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Sun vs. shade: Know before you plant

Published On: May 03 2012 10:39:01 AM CDT
Updated On: May 17 2012 10:18:04 AM CDT
Zinnia flowers in garden

iStock/OKRAD

By Erica Glasener, Networx

When it comes to gardening successfully, selecting the right plant for the right place is key. To determine what the right place in your landscape is for your plants, you need to familiarize yourself with what conditions individual plants need to thrive.  Look for labels when you purchase plants that state the desired amount of light required i.e.: full sun, shade or part shade. These are broad terms and the intensity of the sun varies according to what part of the country you live in and what season it is.  Afternoon sun is brighter than morning sun and certain plants are more likely to be stressed by afternoon sun. 

 

Full sunshine, especially in coastal areas, is unfiltered sunshine for 6 or more hours per day. In mountainous areas, full sun is usually from morning until sunset.  In other areas, full sun is unfiltered sunlight for 8 or more hours per day.  Roses are an example (with a few exceptions, some roses will grow in partial shade) of plants that require full sun to thrive and produce the maximum number of blooms. 

 

Part sun or part shade in coastal areas is when sunlight is filtered all day through mature pines that are tall or hardwoods including oaks, maples or tulip poplars or, sunlight that shines directly for 3 hours during the time between sunrise and noon.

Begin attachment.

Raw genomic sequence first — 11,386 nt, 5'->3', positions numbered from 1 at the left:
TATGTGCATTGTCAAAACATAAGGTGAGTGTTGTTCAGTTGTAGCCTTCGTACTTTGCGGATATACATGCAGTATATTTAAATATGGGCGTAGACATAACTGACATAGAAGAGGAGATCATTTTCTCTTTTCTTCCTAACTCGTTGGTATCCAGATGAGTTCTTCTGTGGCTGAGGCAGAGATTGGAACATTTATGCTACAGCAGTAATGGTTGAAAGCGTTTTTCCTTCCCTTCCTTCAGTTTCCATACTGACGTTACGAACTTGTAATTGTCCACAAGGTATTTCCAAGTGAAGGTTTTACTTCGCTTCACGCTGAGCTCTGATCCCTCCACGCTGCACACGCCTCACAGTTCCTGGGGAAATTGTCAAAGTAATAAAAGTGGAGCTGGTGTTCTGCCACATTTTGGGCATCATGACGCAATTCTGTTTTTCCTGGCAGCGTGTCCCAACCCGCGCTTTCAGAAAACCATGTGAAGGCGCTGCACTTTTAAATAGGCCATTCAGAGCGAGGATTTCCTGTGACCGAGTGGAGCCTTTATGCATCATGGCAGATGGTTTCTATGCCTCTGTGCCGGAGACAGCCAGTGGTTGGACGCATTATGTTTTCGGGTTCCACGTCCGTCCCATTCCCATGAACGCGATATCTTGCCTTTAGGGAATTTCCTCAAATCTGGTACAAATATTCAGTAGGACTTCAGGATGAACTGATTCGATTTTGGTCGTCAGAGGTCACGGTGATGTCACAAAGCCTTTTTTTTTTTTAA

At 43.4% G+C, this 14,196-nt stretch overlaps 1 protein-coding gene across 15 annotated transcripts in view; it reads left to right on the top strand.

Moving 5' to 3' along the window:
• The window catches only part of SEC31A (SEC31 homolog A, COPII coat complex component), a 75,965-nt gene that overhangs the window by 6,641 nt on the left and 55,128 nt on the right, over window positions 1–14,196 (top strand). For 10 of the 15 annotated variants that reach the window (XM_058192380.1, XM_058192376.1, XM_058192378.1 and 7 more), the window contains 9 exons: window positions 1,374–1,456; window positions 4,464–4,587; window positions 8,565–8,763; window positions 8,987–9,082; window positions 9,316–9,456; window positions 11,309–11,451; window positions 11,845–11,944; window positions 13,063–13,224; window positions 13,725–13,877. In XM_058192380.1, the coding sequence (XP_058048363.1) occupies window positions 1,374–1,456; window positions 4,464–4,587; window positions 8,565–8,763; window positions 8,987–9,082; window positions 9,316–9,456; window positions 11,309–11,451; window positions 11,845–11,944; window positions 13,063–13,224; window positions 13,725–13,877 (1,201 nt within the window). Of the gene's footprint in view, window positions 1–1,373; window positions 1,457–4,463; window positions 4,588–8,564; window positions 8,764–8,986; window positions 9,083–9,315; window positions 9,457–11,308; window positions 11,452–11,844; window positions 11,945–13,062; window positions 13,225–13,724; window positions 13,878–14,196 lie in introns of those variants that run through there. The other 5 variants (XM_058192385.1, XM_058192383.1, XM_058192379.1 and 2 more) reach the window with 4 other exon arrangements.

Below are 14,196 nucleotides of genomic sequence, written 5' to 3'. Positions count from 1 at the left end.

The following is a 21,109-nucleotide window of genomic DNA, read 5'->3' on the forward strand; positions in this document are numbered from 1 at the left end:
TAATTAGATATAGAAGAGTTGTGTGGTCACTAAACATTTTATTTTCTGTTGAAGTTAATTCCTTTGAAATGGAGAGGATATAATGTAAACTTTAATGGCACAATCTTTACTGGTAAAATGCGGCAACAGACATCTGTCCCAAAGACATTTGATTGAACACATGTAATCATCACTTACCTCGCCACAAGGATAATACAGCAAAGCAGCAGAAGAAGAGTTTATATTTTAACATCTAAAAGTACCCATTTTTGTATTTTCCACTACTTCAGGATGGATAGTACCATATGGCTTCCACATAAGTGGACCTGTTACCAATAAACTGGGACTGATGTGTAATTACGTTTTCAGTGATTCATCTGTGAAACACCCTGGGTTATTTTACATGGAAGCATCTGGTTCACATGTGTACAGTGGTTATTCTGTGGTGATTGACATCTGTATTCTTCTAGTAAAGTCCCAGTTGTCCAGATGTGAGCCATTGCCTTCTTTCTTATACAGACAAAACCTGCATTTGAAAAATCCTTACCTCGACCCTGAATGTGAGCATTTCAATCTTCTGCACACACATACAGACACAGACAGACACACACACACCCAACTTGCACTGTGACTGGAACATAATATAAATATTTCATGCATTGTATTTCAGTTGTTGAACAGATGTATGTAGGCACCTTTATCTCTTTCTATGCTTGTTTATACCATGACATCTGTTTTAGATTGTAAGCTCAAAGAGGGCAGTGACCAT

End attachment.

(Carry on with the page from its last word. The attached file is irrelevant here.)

In mountainous areas, part sun means 5 hours of direct sun between sunrise and noon.  In other areas, part sun is defined as direct sunlight for part of the day or partial sun all day (such as under high pine trees). Deciduous woodland is perfect for growing spring flowering bulbs like daffodils or spring ephemerals like trilliums and spring beauties. The sun bakes the soil all winter and in early spring before new leaves emerge on the trees. Many perennial wildflowers are spring ephemerals (with a short growth cycle). They grow, bloom and set seed in spring and then die back to the ground in summer when light is reduced and they are shaded from hot sun. Daffodil foliage stays around a bit longer until it turns yellow and then brown before it disappears.  

 

For gardens that receive part shade in the spring (under deciduous trees) early flowering shrubs are also a good choice, so that they receive enough light when they are setting flower buds and blooming. Remember that most blooming plants require a minimum amount of sunlight to flower. If your garden is dark from shade, not much will grow or bloom.   

 

Full shade in coastal gardens occurs when an area is shaded all day by evergreen trees including live oaks and magnolias. In mountainous regions full shade means that plants only received occasional direct sun during the day or dappled shade (all day) under deciduous trees like dogwoods, redbuds or crabapples.  Even without flowers your shade garden can be colorful if you use plants with variegated foliage including selections of ferns, variegated Solomon's seal and plants like Carex ‘Evergold’ with grassy-like foliage that is green and white.  For maximum impact, plant combinations that include different types of foliage and flowers for every season

Source: http://www.networx.com/article/sun-versus-shade

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